Cuomo was a daily media star during the first half of 2020, "following the science," shuttering businesses and closing schools. He was glorified by CNN and MSNBC. But then came reality: He had dumped COVID-19 hospital patients into nursing homes, so as to lower hospital death stats. He had allegedly harassed women by groping/kissing/touching them. His woke/Leftist base was appalled, and the legislature grumbled about impeachment (which has gone nowhere), and there were calls for his resignation, which he rebuffed.

Attorney General Letitia James (D) is "investigating" the nursing home situation. Lt. Gov. Kathy Hochul (D) hopes Cuomo gets impeached. Cuomo is running for a fourth term and there is plenty of time to challenge him since the primary is in September of 2022. Possible candidates include outgoing NYC mayor Bill de Blasio, NYC Public Advocate Jumaane Williams, and state senator Alessandra Biaggi. There is a possibility that U.S. Representative Alexandria Ocasio-Cortez (known as AOC) could primary senator Chuck Schumer, the Senate majority leader. That would evoke a huge turnout by the Left.

Republicans sense an opportunity. U.S. Representative Lee Zeldin, from the eastern tip of Long Island, has announced, and Andrew Giuliani, a Trump staffer and Rudy's son, may run. Trump lost NY 5,230,985-3,244,798 in 2020, a margin of nearly 2 million votes. It would take a seriously flawed Democrat, like Cuomo or de Blasio, to lose the governorship. But it could happen. It would be 1994 all over.

CALIFORNIA: Trump lost the state 11,110,250-6,006,429 in 2020, an astounding margin of 5,103,821. CA is almost 2-1 Democratic, and getting more so. Trump lost 8,753,788-4,483,810 in 2016, meaning that the Biden vote was up 2.36 million and the Trump vote up 1.5 million.

Recall petitions have been filed but not yet certified. No date is set. The focus is Governor NewsomÕs (D) handling of COVID-19. Schools and some businesses are still shut down. Anger is surging. Newsom won with 61.9 percent in 2018. A recent Emerson poll had Newsom losing 42-58 to a generic opponent (not necessarily a Republican). Arnold Schwarzenegger (R) was elected in 2003 when Gray Davis (D) was recalled. Neither ex-San Diego mayor Kevin Falconer or ex-Trump DNI director Rick Grenner have the stature to win. Newsom will prevail Ð in 2021 and 2022.

FLORIDA: The state is getting MORE Republican, not less. Trump won FL 4,617,886-4,504,975 in 2016, a margin of 112,911. In 2020 he won 5,668,731-5,297,045, a margin of 371,686. Governor Ron DeSantis (R) is emerging as a Republican superstar, a fixture on FOX News, and an object of derision on CNN and MSNBC. He is Trump II, only less obnoxious but equally assertive. He kept COVID patients out of nursing homes, gave seniors vaccine priority, to shutter bars, restaurants and hotels, and kept in-person learning in schools. DeSantis won 4,076,186-4,043,723 in 2018 over Tallahassee mayor Andrew Gillum.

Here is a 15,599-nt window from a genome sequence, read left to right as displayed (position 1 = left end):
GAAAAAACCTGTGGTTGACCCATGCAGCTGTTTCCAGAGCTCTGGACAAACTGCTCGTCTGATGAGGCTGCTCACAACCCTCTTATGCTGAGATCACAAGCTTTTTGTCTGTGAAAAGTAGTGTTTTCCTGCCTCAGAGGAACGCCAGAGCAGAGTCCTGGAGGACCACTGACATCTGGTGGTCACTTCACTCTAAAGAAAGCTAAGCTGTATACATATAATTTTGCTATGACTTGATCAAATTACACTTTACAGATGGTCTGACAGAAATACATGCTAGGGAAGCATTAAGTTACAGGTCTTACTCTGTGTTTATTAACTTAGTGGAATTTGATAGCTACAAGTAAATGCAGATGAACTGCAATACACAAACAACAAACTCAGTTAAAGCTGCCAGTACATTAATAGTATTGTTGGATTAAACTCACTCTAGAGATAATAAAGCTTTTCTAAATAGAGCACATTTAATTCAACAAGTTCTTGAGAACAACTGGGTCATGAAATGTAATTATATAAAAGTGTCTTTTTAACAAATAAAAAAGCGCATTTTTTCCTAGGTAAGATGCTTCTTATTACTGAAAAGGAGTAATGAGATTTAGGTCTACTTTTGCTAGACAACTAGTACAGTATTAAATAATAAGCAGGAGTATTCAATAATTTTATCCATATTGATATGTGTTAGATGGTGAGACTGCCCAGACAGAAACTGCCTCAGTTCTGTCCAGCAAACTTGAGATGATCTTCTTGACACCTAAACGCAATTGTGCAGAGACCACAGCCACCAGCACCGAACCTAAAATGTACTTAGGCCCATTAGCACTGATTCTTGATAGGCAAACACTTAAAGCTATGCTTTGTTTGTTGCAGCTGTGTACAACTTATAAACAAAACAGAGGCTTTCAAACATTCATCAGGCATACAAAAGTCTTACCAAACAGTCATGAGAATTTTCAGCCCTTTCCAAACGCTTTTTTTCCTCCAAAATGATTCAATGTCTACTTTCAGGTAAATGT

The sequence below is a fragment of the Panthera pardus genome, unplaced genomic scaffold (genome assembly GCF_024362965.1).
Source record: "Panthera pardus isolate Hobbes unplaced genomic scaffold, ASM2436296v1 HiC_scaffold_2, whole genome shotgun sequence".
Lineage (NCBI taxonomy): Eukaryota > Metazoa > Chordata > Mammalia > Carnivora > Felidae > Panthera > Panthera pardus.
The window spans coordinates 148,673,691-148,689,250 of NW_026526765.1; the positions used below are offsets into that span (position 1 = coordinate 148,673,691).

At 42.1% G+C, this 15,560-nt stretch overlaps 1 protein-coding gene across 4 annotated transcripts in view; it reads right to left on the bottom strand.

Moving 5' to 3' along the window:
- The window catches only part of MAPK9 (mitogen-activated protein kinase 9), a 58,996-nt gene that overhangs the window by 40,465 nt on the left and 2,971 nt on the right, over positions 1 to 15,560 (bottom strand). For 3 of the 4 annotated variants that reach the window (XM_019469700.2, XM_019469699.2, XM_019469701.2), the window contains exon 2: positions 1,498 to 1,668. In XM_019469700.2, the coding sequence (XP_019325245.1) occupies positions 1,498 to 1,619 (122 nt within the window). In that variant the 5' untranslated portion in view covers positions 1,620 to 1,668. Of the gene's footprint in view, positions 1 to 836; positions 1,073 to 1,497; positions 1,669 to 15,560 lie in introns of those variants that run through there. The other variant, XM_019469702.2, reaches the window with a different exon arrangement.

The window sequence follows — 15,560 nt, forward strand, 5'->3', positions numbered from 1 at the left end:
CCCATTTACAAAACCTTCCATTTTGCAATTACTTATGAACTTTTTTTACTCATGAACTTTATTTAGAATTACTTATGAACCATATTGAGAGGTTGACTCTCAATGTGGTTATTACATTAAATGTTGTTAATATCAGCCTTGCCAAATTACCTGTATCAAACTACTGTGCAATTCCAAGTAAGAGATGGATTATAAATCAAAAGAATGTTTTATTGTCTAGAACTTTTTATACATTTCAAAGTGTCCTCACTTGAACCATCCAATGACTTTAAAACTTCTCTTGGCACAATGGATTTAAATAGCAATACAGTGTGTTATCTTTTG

The most recent Mason-Dixon poll shows him up 51-42 over agriculture commissioner Nikki Fried (D). DeSantis will be running in 2022 with senator Marco Rubio (R), and a Republican sweep is likely. DeSantis has pushed-back on protests and Critical Race, and a 400,000-plus win will make him a formidable 2024 presidential contender.

TEXAS: After Beto O'Rourke's narrow 4,260,553-4,045,632 loss to senator Ted Cruz (R) in 2018, Democrats foresaw TX as going Red-to-Blue. Trump won 4,685,047-3,877,868 in 2016, a margin of 807,179. Democrats flooded TX with money in 2020, most directed to legislative races. But Trump won 5,890,347-5,259,126, a margin of 631,221, getting 1 million more votes than 2016 and Democrats 1.4 million more.

Governor Greg Abbott (R) has, like DeSantis, "opened" the state, and has been confronted with the border crisis. O'Rourke, who declared during a 2020 presidential debate that he's "coming for your guns," wanted to be the Biden-Harris gun czar He was ignored. He also accused Abbott of "killing people" with his COVID policies. If O'Rourke, who didn't get a job with Biden, doesn't run, then former HUD secretary and San Antonio mayor Julian Castro, or brother, congressman Joaquin Castro may run. Outlook: Given his assertive response to the border incursions, Abbott is unbeatable.

WISCONSIN: Governor Tony Evers (D) won with 49.5 percent in 2018. He has been in the shutdown mode. Public Policy Polling has him at 45-44 against a generic Republican. He is a 2022 loser

MICHIGAN: Democratic incumbent Gretchen Whitmer won by 53.3 percent in 2018. She is still in shutdown mode with COVID hospitalizations rising. Expect a loss.